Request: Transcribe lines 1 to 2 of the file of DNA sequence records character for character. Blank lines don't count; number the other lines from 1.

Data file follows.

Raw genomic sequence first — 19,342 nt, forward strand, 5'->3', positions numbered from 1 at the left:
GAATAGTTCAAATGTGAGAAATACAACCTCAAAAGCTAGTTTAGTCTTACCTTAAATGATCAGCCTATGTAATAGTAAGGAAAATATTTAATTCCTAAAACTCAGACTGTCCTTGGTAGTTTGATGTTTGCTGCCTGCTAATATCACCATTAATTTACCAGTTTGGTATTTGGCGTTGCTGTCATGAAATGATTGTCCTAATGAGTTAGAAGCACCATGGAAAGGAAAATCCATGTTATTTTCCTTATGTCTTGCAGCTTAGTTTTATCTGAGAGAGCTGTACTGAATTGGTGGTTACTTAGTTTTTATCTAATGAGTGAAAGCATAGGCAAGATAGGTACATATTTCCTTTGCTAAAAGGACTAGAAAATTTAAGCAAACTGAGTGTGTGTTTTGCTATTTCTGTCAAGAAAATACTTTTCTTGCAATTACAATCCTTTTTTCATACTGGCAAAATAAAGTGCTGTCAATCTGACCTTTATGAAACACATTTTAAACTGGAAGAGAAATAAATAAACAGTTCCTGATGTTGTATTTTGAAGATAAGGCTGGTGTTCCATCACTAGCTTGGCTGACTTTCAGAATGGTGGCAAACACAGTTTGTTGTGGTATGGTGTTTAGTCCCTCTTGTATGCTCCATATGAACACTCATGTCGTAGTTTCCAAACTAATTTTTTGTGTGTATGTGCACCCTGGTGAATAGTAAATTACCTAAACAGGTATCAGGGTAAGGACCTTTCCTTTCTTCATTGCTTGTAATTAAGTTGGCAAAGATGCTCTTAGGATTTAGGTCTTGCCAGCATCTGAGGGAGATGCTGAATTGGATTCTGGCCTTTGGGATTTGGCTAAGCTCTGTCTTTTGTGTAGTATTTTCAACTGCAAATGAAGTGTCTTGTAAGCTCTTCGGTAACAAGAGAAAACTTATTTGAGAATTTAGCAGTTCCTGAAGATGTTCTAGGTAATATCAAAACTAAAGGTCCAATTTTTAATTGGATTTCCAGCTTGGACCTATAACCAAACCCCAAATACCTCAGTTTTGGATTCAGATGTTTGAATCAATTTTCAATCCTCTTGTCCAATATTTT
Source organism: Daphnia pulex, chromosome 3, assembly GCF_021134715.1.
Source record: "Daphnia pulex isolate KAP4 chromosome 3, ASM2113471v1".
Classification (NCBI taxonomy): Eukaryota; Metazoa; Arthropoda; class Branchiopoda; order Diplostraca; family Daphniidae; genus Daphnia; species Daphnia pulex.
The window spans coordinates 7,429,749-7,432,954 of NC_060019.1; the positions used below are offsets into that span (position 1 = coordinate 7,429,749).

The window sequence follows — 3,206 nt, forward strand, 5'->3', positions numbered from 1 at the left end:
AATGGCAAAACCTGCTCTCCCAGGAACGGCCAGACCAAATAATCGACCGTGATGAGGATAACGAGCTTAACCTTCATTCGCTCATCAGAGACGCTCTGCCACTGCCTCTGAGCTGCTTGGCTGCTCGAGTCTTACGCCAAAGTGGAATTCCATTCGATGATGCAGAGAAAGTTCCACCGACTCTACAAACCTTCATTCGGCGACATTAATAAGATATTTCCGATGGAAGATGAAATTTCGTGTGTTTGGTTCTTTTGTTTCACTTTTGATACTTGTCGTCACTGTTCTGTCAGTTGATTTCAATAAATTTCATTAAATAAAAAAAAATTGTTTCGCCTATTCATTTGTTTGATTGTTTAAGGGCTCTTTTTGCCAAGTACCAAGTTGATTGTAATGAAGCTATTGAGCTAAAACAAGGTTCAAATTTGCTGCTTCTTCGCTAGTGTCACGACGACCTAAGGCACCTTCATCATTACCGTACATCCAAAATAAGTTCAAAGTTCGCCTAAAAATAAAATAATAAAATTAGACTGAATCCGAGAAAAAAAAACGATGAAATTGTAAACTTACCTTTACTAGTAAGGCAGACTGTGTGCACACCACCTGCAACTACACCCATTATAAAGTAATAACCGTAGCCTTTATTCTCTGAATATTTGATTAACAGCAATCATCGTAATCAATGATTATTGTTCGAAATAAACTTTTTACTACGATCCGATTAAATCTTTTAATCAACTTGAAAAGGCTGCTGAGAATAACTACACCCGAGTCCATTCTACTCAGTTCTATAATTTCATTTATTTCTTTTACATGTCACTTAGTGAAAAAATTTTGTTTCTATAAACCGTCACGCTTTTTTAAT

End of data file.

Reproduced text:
Raw genomic sequence first — 19,342 nt, forward strand, 5'->3', positions numbered from 1 at the left:
GAATAGTTCAAATGTGAGAAATACAACCTCAAAAGCTAGTTTAGTCTTACCTTAAATGATCAGCCTATGTAATAGTAAGGAAAATATTTAATTCCTAAAACTCAGACTGTCCTTGGTAGTTTGATGTTTGCTGCCTGCTAATATCACCATTAATTTACCAGTTTGGTATTTGGCGTTGCTGTCATGAAATGATTGTCCTAATGAGTTAGAAGCACCATGGAAAGGAAAATCCATGTTATTTTCCTTATGTCTTGCAGCTTAGTTTTATCTGAGAGAGCTGTACTGAATTGGTGGTTACTTAGTTTTTATCTAATGAGTGAAAGCATAGGCAAGATAGGTACATATTTCCTTTGCTAAAAGGACTAGAAAATTTAAGCAAACTGAGTGTGTGTTTTGCTATTTCTGTCAAGAAAATACTTTTCTTGCAATTACAATCCTTTTTTCATACTGGCAAAATAAAGTGCTGTCAATCTGACCTTTATGAAACACATTTTAAACTGGAAGAGAAATAAATAAACAGTTCCTGATGTTGTATTTTGAAGATAAGGCTGGTGTTCCATCACTAGCTTGGCTGACTTTCAGAATGGTGGCAAACACAGTTTGTTGTGGTATGGTGTTTAGTCCCTCTTGTATGCTCCATATGAACACTCATGTCGTAGTTTCCAAACTAATTTTTTGTGTGTATGTGCACCCTGGTGAATAGTAAATTACCTAAACAGGTATCAGGGTAAGGACCTTTCCTTTCTTCATTGCTTGTAATTAAGTTGGCAAAGATGCTCTTAGGATTTAGGTCTTGCCAGCATCTGAGGGAGATGCTGAATTGGATTCTGGCCTTTGGGATTTGGCTAAGCTCTGTCTTTTGTGTAGTATTTTCAACTGCAAATGAAGTGTCTTGTAAGCTCTTCGGTAACAAGAGAAAACTTATTTGAGAATTTAGCAGTTCCTGAAGATGTTCTAGGTAATATCAAAACTAAAGGTCCAATTTTTAATTGGATTTCCAGCTTGGACCTATAACCAAACCCCAAATACCTCAGTTTTGGATTCAGATGTTTGAATCAATTTTCAATCCTCTTGTCCAATATTTT